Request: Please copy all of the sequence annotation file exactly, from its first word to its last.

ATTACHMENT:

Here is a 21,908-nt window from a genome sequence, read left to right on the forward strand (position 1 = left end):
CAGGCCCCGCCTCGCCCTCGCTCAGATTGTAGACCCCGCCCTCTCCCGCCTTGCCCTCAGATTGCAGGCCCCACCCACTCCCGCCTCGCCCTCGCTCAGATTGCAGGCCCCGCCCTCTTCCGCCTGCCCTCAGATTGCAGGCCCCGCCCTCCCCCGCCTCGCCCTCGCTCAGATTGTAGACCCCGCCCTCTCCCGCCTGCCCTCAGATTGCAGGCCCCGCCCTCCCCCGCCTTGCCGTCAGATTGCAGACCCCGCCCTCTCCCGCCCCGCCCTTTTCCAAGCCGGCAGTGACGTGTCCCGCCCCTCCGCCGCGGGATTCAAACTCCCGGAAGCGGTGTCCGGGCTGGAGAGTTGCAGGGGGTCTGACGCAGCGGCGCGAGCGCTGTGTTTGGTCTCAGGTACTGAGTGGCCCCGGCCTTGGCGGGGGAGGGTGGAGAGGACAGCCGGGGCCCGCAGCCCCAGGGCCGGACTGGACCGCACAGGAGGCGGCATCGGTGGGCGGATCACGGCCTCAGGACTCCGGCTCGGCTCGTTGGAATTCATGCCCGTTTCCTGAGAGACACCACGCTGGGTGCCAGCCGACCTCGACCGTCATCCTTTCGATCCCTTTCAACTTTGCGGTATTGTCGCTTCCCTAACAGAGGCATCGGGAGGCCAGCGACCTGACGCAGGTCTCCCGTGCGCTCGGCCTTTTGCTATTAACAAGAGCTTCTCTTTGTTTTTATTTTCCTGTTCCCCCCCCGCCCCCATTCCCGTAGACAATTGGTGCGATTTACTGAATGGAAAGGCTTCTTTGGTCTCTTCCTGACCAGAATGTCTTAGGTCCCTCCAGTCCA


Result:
Here is a 21,908-nt window from a genome sequence, read left to right on the forward strand (position 1 = left end):
CAGGCCCCGCCTCGCCCTCGCTCAGATTGTAGACCCCGCCCTCTCCCGCCTTGCCCTCAGATTGCAGGCCCCACCCACTCCCGCCTCGCCCTCGCTCAGATTGCAGGCCCCGCCCTCTTCCGCCTGCCCTCAGATTGCAGGCCCCGCCCTCCCCCGCCTCGCCCTCGCTCAGATTGTAGACCCCGCCCTCTCCCGCCTGCCCTCAGATTGCAGGCCCCGCCCTCCCCCGCCTTGCCGTCAGATTGCAGACCCCGCCCTCTCCCGCCCCGCCCTTTTCCAAGCCGGCAGTGACGTGTCCCGCCCCTCCGCCGCGGGATTCAAACTCCCGGAAGCGGTGTCCGGGCTGGAGAGTTGCAGGGGGTCTGACGCAGCGGCGCGAGCGCTGTGTTTGGTCTCAGGTACTGAGTGGCCCCGGCCTTGGCGGGGGAGGGTGGAGAGGACAGCCGGGGCCCGCAGCCCCAGGGCCGGACTGGACCGCACAGGAGGCGGCATCGGTGGGCGGATCACGGCCTCAGGACTCCGGCTCGGCTCGTTGGAATTCATGCCCGTTTCCTGAGAGACACCACGCTGGGTGCCAGCCGACCTCGACCGTCATCCTTTCGATCCCTTTCAACTTTGCGGTATTGTCGCTTCCCTAACAGAGGCATCGGGAGGCCAGCGACCTGACGCAGGTCTCCCGTGCGCTCGGCCTTTTGCTATTAACAAGAGCTTCTCTTTGTTTTTATTTTCCTGTTCCCCCCCCGCCCCCATTCCCGTAGACAATTGGTGCGATTTACTGAATGGAAAGGCTTCTTTGGTCTCTTCCTGACCAGAATGTCTTAGGTCCCTCCAGTCCA